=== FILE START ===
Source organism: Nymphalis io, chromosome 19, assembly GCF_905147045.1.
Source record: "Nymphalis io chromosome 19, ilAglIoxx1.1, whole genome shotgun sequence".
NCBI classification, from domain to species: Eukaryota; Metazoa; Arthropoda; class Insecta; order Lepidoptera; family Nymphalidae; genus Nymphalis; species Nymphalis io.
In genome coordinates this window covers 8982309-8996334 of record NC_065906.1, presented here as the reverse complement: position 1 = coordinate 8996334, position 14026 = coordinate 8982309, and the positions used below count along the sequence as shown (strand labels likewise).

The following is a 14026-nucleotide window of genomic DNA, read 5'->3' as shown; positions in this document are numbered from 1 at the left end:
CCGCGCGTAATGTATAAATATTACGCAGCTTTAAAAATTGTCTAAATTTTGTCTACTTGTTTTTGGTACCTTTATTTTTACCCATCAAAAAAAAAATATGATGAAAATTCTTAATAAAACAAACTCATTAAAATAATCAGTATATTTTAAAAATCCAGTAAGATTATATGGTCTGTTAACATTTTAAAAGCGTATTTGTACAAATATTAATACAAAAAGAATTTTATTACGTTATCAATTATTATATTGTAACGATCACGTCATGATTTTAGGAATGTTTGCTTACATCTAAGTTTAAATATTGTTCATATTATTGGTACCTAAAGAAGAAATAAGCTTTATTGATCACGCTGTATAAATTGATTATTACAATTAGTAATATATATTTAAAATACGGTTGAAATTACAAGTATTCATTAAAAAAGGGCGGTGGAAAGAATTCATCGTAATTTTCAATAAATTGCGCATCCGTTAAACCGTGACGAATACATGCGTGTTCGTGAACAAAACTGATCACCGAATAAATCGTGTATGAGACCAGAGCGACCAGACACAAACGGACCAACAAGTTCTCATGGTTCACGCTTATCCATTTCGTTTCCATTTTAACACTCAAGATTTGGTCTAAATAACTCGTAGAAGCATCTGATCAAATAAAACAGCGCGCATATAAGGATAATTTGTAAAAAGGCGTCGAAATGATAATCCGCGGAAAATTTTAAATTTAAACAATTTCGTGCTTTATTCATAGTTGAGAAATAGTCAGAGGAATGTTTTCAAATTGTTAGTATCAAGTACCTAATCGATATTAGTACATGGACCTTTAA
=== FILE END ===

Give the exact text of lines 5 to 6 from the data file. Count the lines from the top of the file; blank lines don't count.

The following is a 14026-nucleotide window of genomic DNA, read 5'->3' as shown; positions in this document are numbered from 1 at the left end:
CCGCGCGTAATGTATAAATATTACGCAGCTTTAAAAATTGTCTAAATTTTGTCTACTTGTTTTTGGTACCTTTATTTTTACCCATCAAAAAAAAAATATGATGAAAATTCTTAATAAAACAAACTCATTAAAATAATCAGTATATTTTAAAAATCCAGTAAGATTATATGGTCTGTTAACATTTTAAAAGCGTATTTGTACAAATATTAATACAAAAAGAATTTTATTACGTTATCAATTATTATATTGTAACGATCACGTCATGATTTTAGGAATGTTTGCTTACATCTAAGTTTAAATATTGTTCATATTATTGGTACCTAAAGAAGAAATAAGCTTTATTGATCACGCTGTATAAATTGATTATTACAATTAGTAATATATATTTAAAATACGGTTGAAATTACAAGTATTCATTAAAAAAGGGCGGTGGAAAGAATTCATCGTAATTTTCAATAAATTGCGCATCCGTTAAACCGTGACGAATACATGCGTGTTCGTGAACAAAACTGATCACCGAATAAATCGTGTATGAGACCAGAGCGACCAGACACAAACGGACCAACAAGTTCTCATGGTTCACGCTTATCCATTTCGTTTCCATTTTAACACTCAAGATTTGGTCTAAATAACTCGTAGAAGCATCTGATCAAATAAAACAGCGCGCATATAAGGATAATTTGTAAAAAGGCGTCGAAATGATAATCCGCGGAAAATTTTAAATTTAAACAATTTCGTGCTTTATTCATAGTTGAGAAATAGTCAGAGGAATGTTTTCAAATTGTTAGTATCAAGTACCTAATCGATATTAGTACATGGACCTTTAA